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They’re playing football at Memorial Stadium, there are 116 new laws on the books and the schedule of interim studies in the Legislature is bustling.

First, let’s get the football out of the way: new quarterback who either throws too much or not enough; new defensive scheme and a new defensive coach – you have the right to remain silent; same old Cornhuskers taking every game – no matter the quality of the opponent – to the last few seconds. Unpredictable.

The enactment of new laws marks the end of the 90-day period following adjournment of the Legislature. These are the measures passed without the emergency clause or a specific enacting date. They include a mixed bag of topics: from requiring schools to provide space for students who are nursing mothers to allowing the creation of two new license plates. More on that later.

It has long been thought that legislative interim hearings are scheduled to coincide with football games on the following day as a good excuse to get senators to Lincoln. The Judiciary Committee has a blockbuster lineup of resolutions to be discussed on Sept. 15, an agenda that could be far more exciting than the next day’s football game with Northern Illinois in Lincoln.

Topics include: possible reforms to sentencing laws to accommodate an option of deferred judgment probation; the impact of incarceration on children; possible legislative reforms to mandatory minimum sentencing laws; and examination of statutes relating to geriatric or compassionate release laws for elderly inmates.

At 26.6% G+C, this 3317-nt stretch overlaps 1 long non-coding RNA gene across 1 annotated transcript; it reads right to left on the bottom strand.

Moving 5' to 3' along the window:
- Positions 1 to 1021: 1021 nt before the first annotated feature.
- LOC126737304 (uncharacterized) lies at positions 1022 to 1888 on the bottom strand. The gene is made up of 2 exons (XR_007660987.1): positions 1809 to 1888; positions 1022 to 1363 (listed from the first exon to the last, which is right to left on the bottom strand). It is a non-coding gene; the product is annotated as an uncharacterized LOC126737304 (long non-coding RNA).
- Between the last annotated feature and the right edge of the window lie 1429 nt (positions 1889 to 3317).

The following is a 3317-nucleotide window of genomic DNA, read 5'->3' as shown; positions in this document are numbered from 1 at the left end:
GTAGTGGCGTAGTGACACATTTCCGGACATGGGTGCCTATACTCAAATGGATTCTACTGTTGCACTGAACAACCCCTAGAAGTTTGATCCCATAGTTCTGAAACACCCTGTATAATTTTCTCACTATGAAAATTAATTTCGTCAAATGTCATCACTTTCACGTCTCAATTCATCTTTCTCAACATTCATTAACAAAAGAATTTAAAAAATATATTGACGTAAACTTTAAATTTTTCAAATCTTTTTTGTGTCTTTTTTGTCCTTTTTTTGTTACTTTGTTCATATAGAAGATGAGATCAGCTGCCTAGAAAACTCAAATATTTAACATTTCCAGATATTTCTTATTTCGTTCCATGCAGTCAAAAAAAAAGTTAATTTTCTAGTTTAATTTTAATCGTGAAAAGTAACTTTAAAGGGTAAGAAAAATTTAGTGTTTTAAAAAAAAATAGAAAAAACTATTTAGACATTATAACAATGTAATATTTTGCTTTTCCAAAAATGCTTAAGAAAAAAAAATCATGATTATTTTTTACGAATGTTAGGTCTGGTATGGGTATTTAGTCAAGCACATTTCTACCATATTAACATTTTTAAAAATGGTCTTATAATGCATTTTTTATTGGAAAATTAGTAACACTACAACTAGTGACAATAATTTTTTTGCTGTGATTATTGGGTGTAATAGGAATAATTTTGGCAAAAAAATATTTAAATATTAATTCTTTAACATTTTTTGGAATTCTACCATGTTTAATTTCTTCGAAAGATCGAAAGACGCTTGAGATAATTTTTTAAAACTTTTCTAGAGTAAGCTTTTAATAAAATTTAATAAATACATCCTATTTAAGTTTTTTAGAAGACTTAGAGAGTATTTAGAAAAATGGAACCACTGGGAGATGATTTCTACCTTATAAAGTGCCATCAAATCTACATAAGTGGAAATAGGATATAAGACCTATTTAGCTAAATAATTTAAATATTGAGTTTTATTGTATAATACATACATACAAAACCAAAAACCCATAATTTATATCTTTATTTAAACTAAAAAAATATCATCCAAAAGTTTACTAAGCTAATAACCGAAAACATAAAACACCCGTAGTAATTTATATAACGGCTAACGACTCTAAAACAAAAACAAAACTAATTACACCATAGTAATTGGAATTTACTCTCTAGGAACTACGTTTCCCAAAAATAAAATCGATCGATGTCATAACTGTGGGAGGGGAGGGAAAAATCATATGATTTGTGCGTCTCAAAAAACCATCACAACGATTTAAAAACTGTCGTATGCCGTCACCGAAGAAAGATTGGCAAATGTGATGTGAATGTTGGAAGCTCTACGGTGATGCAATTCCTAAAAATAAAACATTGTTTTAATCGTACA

The interim studies take on a new seriousness this year in the wake of the state’s ongoing fiscal problems. On Sept. 22, the Appropriations Committee will meet to discuss LR209 to examine the volatility of Nebraska’s revenue portfolio to determine the level of the constitutionally mandated Reserve Fund.

The committee is also set to discuss LR210 to examine fiscal distress among local political subdivisions in Nebraska and how the Legislature could establish a warning system to identify and respond to such fiscal distress. Read that: no more unfunded mandates.

That same day, the Natural Resources Committee will hold a hearing on LR125, a study to examine public power in Nebraska. Any of these hearings will likely be more exciting than the next day’s football game between the Huskers and Rutgers at Memorial Stadium. For sure, the outcomes will have a longer lasting impact on all Nebraskans.

As for the new laws, which actually went on the books Aug. 24, some reflect the changing times of society. Nebraska schools will have to give students a place to express and store breast milk and adopt written policies for how to handle absences and class work for pregnant students. Supporters of the measure argued last session that it’s necessary to ensure teen parents have the flexibility they need to raise children and finish high school. The state Department of Education is working on a model policy for pregnant and breastfeeding students that school districts can use at their discretion. The department says that many districts already have such policies in place.

In another school-related measure, public school teachers in Nebraska can now wear habits, hijabs and other religious clothing in their classrooms. The new law ends a 98-year-old ban on religious garb, which was apparently enacted during a time of anti-Catholic sentiment. The ban came to lawmakers' attention after a sister in Norfolk was rejected for a substitute-teaching job because her faith calls on her to wear a habit.

Nebraska comes one step closer to creating two new license plates: a "Choose Life" plate, endorsed by groups that oppose abortion, and a "Native American Cultural Awareness and History" plate.

The Nebraska Department of Motor Vehicles still needs to design the plates and is expected to start offering them in mid-December. That will be just in time for Nebraskans to celebrate the Cornhuskers' appearance in a lesser bowl game and get ready for the 2018 session of the Legislature.

J.L. Schmidt has been covering Nebraska government and politics since 1979. He has been a registered independent for 18 years.


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